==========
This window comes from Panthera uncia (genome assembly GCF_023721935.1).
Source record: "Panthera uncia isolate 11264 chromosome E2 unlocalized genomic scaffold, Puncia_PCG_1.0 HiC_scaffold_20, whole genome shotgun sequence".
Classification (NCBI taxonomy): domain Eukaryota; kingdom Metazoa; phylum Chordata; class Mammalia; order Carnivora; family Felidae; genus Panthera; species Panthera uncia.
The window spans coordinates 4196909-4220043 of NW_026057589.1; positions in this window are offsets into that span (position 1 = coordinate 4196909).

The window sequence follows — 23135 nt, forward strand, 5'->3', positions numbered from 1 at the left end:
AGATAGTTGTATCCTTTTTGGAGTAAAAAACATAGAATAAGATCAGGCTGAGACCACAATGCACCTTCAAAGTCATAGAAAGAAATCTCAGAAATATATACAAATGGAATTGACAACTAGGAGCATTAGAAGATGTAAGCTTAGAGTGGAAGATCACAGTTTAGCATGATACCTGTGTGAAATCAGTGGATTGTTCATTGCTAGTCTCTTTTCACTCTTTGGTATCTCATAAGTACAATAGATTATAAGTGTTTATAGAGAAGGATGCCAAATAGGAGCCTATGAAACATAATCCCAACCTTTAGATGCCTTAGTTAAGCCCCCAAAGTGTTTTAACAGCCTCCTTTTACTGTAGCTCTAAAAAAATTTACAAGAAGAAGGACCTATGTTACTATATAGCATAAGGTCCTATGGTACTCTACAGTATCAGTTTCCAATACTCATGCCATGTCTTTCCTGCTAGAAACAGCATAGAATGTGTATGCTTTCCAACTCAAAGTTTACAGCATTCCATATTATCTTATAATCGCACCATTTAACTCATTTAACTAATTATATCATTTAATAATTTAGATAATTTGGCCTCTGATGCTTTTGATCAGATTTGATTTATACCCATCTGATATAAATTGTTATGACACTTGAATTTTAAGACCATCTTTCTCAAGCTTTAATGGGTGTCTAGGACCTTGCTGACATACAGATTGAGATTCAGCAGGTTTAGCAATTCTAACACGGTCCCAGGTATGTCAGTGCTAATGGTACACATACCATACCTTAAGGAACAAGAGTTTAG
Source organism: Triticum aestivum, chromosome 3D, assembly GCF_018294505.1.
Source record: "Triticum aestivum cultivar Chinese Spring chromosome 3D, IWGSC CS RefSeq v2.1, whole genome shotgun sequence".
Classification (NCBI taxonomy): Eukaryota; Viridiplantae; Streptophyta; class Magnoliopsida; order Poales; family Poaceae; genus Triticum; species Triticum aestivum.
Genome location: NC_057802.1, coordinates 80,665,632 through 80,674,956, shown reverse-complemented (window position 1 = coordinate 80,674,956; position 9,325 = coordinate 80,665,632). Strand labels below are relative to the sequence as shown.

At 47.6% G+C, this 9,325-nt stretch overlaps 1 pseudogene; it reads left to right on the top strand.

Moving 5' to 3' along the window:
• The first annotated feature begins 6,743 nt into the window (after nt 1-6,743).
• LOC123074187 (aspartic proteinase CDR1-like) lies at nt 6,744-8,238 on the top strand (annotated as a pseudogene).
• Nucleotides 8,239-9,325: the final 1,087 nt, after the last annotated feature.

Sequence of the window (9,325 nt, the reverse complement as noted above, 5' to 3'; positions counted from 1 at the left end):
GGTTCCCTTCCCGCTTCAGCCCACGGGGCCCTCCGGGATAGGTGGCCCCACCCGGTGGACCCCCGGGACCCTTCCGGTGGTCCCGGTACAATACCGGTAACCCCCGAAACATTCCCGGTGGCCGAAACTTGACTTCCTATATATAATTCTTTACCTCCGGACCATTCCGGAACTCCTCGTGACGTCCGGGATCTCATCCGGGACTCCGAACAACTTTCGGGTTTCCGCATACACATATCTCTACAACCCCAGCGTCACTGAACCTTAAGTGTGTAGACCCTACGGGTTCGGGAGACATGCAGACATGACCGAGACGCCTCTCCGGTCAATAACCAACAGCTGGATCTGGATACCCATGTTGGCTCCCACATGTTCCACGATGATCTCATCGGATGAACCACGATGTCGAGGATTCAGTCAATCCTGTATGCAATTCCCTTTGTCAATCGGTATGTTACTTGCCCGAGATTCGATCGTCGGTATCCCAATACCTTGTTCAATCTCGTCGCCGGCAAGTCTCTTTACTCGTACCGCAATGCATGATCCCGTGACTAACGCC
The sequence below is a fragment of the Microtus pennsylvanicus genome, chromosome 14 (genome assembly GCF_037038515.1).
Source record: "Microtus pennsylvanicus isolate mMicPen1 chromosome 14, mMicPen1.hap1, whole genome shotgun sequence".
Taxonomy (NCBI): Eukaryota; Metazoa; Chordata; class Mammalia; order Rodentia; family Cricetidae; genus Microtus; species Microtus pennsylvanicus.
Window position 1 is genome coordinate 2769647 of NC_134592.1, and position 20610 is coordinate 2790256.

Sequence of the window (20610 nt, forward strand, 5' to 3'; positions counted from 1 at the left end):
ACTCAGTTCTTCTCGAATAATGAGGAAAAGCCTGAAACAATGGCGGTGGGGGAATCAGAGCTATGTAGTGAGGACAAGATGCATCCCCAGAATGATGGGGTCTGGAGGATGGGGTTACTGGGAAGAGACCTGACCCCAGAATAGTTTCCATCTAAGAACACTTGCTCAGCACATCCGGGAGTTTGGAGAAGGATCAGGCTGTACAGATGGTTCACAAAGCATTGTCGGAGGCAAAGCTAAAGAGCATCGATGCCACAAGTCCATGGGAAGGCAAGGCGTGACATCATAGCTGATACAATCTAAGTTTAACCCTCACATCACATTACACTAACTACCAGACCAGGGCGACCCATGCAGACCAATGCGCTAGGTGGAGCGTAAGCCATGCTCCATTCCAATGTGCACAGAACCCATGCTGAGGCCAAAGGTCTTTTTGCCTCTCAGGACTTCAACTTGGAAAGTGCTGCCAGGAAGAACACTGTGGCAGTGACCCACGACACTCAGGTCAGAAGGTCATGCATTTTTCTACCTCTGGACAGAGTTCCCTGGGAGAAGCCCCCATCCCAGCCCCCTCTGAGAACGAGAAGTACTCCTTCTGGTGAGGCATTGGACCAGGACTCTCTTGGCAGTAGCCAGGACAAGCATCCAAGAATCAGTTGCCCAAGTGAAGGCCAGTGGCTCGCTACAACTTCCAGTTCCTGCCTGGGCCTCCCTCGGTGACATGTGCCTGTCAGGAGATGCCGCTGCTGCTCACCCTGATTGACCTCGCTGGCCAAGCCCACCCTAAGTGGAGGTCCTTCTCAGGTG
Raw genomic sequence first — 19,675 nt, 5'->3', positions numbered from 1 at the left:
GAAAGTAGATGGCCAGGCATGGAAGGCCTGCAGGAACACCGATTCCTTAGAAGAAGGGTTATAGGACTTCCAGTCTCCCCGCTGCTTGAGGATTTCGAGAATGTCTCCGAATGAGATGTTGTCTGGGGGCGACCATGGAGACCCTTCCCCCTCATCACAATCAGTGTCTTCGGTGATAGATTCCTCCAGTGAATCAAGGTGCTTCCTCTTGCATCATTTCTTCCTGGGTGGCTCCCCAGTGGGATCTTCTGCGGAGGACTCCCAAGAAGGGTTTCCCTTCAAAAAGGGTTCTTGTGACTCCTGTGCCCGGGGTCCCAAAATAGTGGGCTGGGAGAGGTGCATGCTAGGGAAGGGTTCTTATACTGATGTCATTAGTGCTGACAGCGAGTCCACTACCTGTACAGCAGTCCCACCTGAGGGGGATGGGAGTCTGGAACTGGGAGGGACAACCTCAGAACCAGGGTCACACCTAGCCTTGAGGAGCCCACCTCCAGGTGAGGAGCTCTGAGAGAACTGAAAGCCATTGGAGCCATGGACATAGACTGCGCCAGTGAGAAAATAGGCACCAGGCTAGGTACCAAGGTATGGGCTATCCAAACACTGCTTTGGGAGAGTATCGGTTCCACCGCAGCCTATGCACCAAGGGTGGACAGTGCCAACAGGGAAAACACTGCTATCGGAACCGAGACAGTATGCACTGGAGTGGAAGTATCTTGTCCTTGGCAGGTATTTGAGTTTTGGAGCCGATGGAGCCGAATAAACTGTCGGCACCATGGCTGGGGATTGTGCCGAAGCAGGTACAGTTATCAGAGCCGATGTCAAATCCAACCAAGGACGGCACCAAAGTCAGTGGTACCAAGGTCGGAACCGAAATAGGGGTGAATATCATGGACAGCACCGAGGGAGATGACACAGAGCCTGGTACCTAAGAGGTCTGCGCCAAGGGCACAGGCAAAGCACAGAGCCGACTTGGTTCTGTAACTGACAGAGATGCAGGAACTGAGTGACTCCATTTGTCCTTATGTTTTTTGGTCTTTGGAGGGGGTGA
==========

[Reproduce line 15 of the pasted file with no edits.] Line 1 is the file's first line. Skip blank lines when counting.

• Nucleotides 8,239-9,325: the final 1,087 nt, after the last annotated feature.